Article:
If you love historical fiction, you have probably already read, The Kite Runner, by Khaled Hosseini. If not, please go back and read because you have missed a great novel. Plus, Hosseini’s next title, “And the Mountains Echoed” comes out late May 2013. It has been six years since his last book; I believe because the writer takes time to develop the scene and invoke emotion.
The Kite Runner has vivid descriptions that connect the setting, the characters and the reader while invoking emotions involving love, friendship, betrayal, guilt, and forgiveness. Amir and Hassan grow up together in Afghanistan like brothers although Hassan’s father is a servant to Amir’s father. The communist regime upsets his sheltered life and the story gravitates to the personal loss Amir suffers through his own decisions and those forced upon him.
I like to review older books found in the “stacks” as opposed to the new material’s shelf. It’s easy to find reviews of the latest and greatest; but books that may have been overlooked can be worth your time also. This one is a bit “out of the box”, but an intriguing story.
Technically, this book would not be categorized as historical fiction. It is a combination based on science fiction/fantasy and some horror. History comes in because the story was created around authentic, vintage photographs with historical significance (pictures included).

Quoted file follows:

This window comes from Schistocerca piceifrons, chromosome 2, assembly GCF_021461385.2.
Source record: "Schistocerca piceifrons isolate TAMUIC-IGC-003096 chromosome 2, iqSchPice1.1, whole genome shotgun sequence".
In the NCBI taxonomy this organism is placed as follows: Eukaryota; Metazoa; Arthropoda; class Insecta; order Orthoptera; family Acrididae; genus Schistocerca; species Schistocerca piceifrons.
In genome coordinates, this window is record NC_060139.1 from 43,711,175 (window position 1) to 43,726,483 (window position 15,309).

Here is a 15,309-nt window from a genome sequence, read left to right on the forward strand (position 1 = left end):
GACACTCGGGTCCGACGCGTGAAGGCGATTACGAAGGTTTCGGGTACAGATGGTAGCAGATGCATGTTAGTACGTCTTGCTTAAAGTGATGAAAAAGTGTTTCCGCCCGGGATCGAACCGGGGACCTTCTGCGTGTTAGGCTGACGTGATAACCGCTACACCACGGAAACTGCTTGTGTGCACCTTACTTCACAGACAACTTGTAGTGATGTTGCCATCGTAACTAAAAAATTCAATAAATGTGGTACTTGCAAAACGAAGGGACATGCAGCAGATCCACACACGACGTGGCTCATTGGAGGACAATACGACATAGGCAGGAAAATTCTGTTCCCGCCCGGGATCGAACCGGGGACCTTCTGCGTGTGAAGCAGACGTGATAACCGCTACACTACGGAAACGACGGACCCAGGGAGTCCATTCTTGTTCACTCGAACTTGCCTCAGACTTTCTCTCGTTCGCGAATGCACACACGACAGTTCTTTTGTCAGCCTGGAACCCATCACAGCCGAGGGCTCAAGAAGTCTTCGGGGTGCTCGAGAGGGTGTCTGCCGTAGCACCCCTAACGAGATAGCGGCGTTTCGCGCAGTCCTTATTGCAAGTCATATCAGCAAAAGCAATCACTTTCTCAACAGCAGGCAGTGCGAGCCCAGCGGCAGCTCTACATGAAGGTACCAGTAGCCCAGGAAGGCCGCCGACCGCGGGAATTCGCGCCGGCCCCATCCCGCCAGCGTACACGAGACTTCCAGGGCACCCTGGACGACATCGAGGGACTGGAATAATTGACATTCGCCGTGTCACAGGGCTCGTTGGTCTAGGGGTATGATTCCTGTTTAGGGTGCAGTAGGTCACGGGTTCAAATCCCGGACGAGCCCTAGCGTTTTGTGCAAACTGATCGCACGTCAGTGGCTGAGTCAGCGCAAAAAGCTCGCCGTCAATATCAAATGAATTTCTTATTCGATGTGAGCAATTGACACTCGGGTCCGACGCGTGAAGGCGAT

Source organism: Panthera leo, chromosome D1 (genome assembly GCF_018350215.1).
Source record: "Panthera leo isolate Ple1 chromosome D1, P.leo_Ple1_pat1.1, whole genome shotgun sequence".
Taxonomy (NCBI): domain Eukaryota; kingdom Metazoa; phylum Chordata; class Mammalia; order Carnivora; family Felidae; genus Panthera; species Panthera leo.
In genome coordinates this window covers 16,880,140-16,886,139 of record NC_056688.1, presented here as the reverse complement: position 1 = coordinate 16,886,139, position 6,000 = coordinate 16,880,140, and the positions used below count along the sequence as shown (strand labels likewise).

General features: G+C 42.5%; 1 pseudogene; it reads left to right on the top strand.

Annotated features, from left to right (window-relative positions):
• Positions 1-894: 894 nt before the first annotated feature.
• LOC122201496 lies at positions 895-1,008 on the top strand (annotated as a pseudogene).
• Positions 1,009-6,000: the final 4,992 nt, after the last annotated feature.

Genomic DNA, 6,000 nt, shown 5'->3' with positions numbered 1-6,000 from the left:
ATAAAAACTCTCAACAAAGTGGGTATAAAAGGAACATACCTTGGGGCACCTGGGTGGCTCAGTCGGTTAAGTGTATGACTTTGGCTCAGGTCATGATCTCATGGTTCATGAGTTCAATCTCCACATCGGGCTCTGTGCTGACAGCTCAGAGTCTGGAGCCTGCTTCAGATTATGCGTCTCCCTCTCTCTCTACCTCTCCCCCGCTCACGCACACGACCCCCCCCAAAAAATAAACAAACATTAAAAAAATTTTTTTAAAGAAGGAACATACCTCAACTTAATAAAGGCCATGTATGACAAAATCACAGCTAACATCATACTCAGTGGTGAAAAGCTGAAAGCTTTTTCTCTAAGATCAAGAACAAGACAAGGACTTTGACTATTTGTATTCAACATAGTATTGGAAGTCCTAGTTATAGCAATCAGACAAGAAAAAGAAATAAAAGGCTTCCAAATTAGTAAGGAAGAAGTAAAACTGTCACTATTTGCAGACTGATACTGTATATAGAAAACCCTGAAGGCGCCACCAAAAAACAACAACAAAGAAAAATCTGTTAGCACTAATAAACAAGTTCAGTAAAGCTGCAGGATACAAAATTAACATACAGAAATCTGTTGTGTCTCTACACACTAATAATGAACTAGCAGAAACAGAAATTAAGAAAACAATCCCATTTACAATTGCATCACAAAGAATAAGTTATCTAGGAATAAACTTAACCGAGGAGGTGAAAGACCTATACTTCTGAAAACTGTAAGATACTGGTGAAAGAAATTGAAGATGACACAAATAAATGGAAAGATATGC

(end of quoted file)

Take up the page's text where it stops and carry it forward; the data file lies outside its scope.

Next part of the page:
Miss Peregrine’s Home for Peculiar Children’ is the story of sixteen-year-old Jacob who has grown up listening to his grandfather’s tales of his younger years living in an orphanage with ‘Peculiar Children’ on an island off the coast of Wales. Jacob stopped believing his grandfather many years ago, but when his grandfather is attacked and dies mysteriously, Jacob begins to wonder if his stories weren’t true after all. His grandfather’s dying words cause him to go in search of this mysterious island and to find the abandoned orphanage.
Brad Hooper wrote an article in the April 15, 2013 issue of the professional Journal Booklist. In his article, he identifies the six qualities of a good historical novel. In a nut shell, here they are:
1. Characters must be convincing of their time
2. Characters must be understandable to modern readers
3. Lively language
4. Good storytelling
5. The historical research behind the narrative should never show
6. A good historical novel must conjure an accurate picture of a past time and place making the reader feel that it is right.
Great attributes! History can transport us to intriguing places and times when written correctly!